Was the plane airworthy?: Experts question performance of CAA

The crashed Boeing 737-200 was over forty years old, leading some to point the finger at maintenance standards.

Salman Siddiqui April 21, 2012


The aircraft used by Bhoja Air which crashed on Friday was over forty years old. However, experts say that, old or new, any aircraft can crash in hostile conditions. Others say, though, that rampant corruption in the industry in Pakistan too often allows poorly maintained airplanes to fly.

Experts say that even though the aircraft used by the airline was extremely old, it was considered airworthy by the authorities.

Former Pakistan Airline Pilots’ Association president Naqi Rehman said he had no doubts that the investigations carried out into the incident would eventually blame the deceased pilot for the incident.

“Blaming the pilot is the most convenient way out for everybody, since it leaves the Civil Aviation Authority, Ministry of Defence, and the aircraft manufacturers off the hook,” he said. He added that this was also the case in the recent AirBlue crash incident in Islamabad.

Rehman, a retired Boeing aircraft pilot, said even though the aircraft used by Bhoja may have been old, it must have been termed airworthy. “There is massive corruption and anyone who shows the money to the right people can get the Air Operating Certificate to start an airline,” he alleged.

He asked why no one from the ministry of defence has resigned even though it was during their tenure that two aircraft have crashed. Also, he said that private airlines take minimum safety precautions and none of them have a safety training institute to train their personnel.

According to aviation law expert Shah Murad, since 1947 a total of 1,193 people have lost their lives in 32 aircraft accidents, including Friday’s Bhoja Air crash.

“This raises a big question mark on the performance of the Civil Aviation Authority and the quality of air worthiness and maintenance of aircraft. Undoubtedly, the CAA has compromised on the aviation safety standards prescribed by the International Civil Aviation Organization,” Murad said.

Experts say it is the duty of the CAA as a regulator to ensure the compliance of aviation safety standards in Pakistan.

In Pakistan, the CAA regulates all aspects of commercial aviation activities. Under section 5 (2) of the CAA Ordinance, 1982 the CAA is responsible to ensure and promote safe, efficient, adequate, economical and properly coordinated civil air transport services. “However, the CAA has failed in discharging its statutory functions and duties,” Murad said.

“Aviation safety is of much concern to the general public. However, airline companies in Pakistan have outdated fleet which is not meeting the international aviation safety standards,” he added.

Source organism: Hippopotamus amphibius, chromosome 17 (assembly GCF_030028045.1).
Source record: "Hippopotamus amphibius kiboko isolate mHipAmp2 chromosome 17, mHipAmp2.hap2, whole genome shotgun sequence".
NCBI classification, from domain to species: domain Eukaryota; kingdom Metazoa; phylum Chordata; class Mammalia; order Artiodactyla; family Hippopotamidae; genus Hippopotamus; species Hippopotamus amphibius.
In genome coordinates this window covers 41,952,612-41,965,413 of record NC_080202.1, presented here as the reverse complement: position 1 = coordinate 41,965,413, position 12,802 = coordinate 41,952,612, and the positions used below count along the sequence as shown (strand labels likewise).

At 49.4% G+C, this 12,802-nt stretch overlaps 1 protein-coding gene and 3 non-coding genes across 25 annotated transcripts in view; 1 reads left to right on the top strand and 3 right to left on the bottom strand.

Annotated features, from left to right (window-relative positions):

Former Managing Director PIA Aijaz Haroon cautioned against speculating whether the aircraft or weather or pilot was responsible for the crash. “Aircraft whether new or old can crash anywhere in the world, so one can’t say for sure what caused the incident unless an impartial investigation is carried out,” he said.

Published in The Express Tribune, April 21st, 2012.


Omar Khan | 9 years ago | Reply

Plane was 27 yrs old, come one can't anyone get the facts right or is it a must to add spice to get people to read a news item?

Ahsan Afzal | 9 years ago | Reply

The Bhoja Air Incident! I shall here like to refer to FAA Airworthiness Directives for the Boeing Company Models 737-100, -200, -200C, -300, -400, and -500 Series Airplanes as issued on 21/01/2011. It says "We propose to adopt a new airworthiness directive (AD) for certain Model 737-100, -200, -200C, -300, -400, and -500 series airplanes. This proposed AD would result in all airplanes having new relays with a ground fault interrupter (GFI) feature. This proposed AD would require, depending on airplane configuration, doing certain wiring changes, replacing the fuel pump power control relays for the main, center and auxiliary tanks, as applicable, with new relays having a GFI feature, performing certain bonding resistance measurements, and modifying relay module assemblies. The proposed AD also would require revising the maintenance program to incorporate Airworthiness Limitations (AWLs) 28-AWL-23 (for Model 737-100, 737-200, and 737-200C series airplanes), and 28-AWL-22 (for Model 737-300, 737-400, and 737-500 series airplanes). This proposed AD results from fuel system reviews conducted by the manufacturer. We are proposing this AD to prevent damage to the fuel pumps caused by electrical arcing that could introduce an ignition source in the fuel tank, which, in combination with flammable fuel vapors, could result in a fuel tank explosion and consequent loss of the airplane". It is really have to be investigated if ill-fated aircraft underwent the required compulsory upgrade and if not then reports that Bhoja Air ill fated airplane exploded in air due fuel tank burst (which in turn may have exploded due electrical arcing) may be one of the reasons for such an unwanted incident. I wonder if our investigators will ever look into the suggested angle?

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